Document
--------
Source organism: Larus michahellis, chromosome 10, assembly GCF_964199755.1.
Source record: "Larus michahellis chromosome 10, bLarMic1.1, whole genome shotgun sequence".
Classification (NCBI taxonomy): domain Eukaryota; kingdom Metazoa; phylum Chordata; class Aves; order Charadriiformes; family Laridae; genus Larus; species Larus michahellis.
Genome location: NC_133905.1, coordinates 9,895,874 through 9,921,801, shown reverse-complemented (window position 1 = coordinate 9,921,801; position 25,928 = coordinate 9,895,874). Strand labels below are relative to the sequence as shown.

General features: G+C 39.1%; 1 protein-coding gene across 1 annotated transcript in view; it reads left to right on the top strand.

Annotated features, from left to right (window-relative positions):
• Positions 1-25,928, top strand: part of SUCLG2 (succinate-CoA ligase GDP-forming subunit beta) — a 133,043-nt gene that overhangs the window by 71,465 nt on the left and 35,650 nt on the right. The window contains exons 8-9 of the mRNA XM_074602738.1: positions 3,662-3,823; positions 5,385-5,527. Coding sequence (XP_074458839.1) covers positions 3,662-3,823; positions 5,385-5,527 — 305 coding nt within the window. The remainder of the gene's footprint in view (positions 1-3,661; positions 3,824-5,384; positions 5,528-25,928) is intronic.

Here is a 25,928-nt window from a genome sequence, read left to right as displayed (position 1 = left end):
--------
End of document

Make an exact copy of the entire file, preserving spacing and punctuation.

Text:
Source organism: Larus michahellis, chromosome 10, assembly GCF_964199755.1.
Source record: "Larus michahellis chromosome 10, bLarMic1.1, whole genome shotgun sequence".
Classification (NCBI taxonomy): domain Eukaryota; kingdom Metazoa; phylum Chordata; class Aves; order Charadriiformes; family Laridae; genus Larus; species Larus michahellis.
Genome location: NC_133905.1, coordinates 9,895,874 through 9,921,801, shown reverse-complemented (window position 1 = coordinate 9,921,801; position 25,928 = coordinate 9,895,874). Strand labels below are relative to the sequence as shown.

General features: G+C 39.1%; 1 protein-coding gene across 1 annotated transcript in view; it reads left to right on the top strand.

Annotated features, from left to right (window-relative positions):
• Positions 1-25,928, top strand: part of SUCLG2 (succinate-CoA ligase GDP-forming subunit beta) — a 133,043-nt gene that overhangs the window by 71,465 nt on the left and 35,650 nt on the right. The window contains exons 8-9 of the mRNA XM_074602738.1: positions 3,662-3,823; positions 5,385-5,527. Coding sequence (XP_074458839.1) covers positions 3,662-3,823; positions 5,385-5,527 — 305 coding nt within the window. The remainder of the gene's footprint in view (positions 1-3,661; positions 3,824-5,384; positions 5,528-25,928) is intronic.

Here is a 25,928-nt window from a genome sequence, read left to right as displayed (position 1 = left end):